Training Your Dog With Hand Signals


Hand signals can be used to train a dog and it’s just as easy to do as verbal commands. Essentially, it’s sign language; you’ll use your hands to signal to your dog what you need it to do, such as sit or lie down. Dogs are excellent at reading body language. Many even find it much better to read what people are saying with their bodies than with spoken language.

Hand signals are useful in a variety of situations. For instance, they’re often easier to use or required for competitive obedience or dog sports. And, if you enjoy training, this is one more thing to add to your dog’s repertoire of skills. Deaf dogs obviously won’t be able to respond to spoken commands, so hand signals allow their owners to train them just like any other dog. Just think how impressed your friends will be when you have your dog doing all sorts of tricks with only a few small movements of your hand.

Get the Dog’s Attention

Hand signals are used instead of verbal commands and the first step is to get your dog’s attention. Your dog must be able to see the hand signal, so make sure it’s looking at you.

It’s best to introduce this training in a distraction-free environment. Go to an empty room of the house or outside during a time when you know distractions will undoubtedly be at a minimum. The quieter it is, the better because you want your dog’s undivided attention.

To get their attention, say your dog’s name, snap your fingers, use a clicker, or make some other sort of sound. As soon as your dog looks up at you, proceed with the hand signal training.

Give the Hand Signal

Many people find it easier to teach their dogs basic obedience commands by using hand signals before spoken commands. If you’ve already worked on verbal training, try to avoid saying the command while working with hand signals. From the owner’s standpoint, that can be the most difficult part of this instruction.

There are some standard hand signals recognized by most dog trainers which you might like to begin with. However, you can also create your own signals to train a dog.

Once you have your dog’s attention, immediately give the hand signal. For example, if you’re telling your pet “sit,” hold your hand palm out next to your body, and then bring the hand up until it’s parallel to the floor.

Follow the Usual Training Steps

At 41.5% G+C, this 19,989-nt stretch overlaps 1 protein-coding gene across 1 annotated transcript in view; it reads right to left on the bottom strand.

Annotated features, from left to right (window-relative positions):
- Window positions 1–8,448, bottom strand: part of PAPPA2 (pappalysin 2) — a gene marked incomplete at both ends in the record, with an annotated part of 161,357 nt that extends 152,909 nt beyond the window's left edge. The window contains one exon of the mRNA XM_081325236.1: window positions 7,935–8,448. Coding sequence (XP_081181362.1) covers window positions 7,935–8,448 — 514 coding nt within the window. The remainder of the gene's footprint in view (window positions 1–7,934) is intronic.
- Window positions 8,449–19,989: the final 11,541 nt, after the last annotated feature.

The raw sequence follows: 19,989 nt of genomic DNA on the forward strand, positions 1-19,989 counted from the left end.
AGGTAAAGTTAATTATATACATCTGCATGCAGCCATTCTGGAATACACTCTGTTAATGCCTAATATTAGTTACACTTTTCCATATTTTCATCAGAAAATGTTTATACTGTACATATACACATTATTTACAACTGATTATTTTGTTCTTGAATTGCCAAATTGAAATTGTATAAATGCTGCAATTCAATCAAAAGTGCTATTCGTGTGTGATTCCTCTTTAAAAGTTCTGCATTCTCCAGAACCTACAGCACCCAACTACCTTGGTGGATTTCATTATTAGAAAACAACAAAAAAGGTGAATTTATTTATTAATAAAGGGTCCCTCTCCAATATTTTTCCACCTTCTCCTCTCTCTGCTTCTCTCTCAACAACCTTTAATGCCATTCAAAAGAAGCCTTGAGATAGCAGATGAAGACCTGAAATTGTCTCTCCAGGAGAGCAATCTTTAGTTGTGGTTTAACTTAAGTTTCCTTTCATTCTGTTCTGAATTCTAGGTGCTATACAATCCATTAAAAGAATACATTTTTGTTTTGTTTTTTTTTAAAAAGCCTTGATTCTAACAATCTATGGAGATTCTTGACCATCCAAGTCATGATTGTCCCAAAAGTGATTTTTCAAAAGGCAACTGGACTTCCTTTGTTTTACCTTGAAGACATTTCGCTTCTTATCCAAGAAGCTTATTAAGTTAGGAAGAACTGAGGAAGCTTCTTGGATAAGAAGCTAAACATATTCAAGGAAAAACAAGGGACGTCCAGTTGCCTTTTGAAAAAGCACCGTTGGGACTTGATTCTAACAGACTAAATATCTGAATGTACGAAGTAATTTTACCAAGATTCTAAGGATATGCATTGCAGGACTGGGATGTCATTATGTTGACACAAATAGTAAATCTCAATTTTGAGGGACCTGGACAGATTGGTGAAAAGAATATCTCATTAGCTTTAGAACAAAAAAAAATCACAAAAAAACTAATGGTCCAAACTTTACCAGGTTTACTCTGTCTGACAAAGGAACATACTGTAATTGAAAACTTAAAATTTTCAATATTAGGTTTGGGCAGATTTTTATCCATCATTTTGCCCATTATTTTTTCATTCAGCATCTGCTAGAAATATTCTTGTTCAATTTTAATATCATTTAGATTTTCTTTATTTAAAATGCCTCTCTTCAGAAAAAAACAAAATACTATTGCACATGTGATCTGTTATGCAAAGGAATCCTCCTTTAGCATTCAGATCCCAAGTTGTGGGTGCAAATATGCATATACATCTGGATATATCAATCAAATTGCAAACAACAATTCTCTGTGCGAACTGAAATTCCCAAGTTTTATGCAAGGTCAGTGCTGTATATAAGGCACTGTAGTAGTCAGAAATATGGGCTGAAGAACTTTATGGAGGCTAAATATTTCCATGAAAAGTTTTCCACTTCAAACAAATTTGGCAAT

To get your dog to understand your visual queue, follow the usual training steps for the command you’re working on. For example, if you’re training the dog to sit, use the opposite hand (the one not used to give the hand signal) to hold a treat over its head to lure the dog into a sitting position.

Reward good behavior and even successful attempts at following the command with treats.

Sometimes dogs know verbal commands before they learn hand signals. Older dogs will be able to train for longer periods of time than puppies.

Mistakes to Avoid

There are a couple of common mistakes people make when they train a dog with hand signals. Do your best to avoid these to make your training sessions more productive.

Train hand signals separately from verbal commands. It can be confusing for a dog if you change between giving hand indicators and verbal commands during the same training session. Stick to one or the other until your dog is able to do both with no hesitation. Be patient and consistent and keep training sessions limited to your dog’s attention span. If this is the case with your dog, be sure to give the hand signal first. You can then give the verbal command, and then practice several times until your dog learns to perform the command with just the hand signal. If you give the verbal control first, your dog will have a tougher time making the connection between the hand signal and what you want it to do.

Problems and Proofing Behavior

As with verbal commands, it’s important that you keep up with hand signal training. Even if you switch between the two, be sure that there are times when you only use hand signals so your dog doesn’t forget them.

If your dog starts to disobey the visual commands, it’s time to do more training sessions to reinforce the previous lessons. Go back to step one and work on each command just as you did in the beginning. It likely won’t take as long for them to pick it up again.

By DogCareTips.Net

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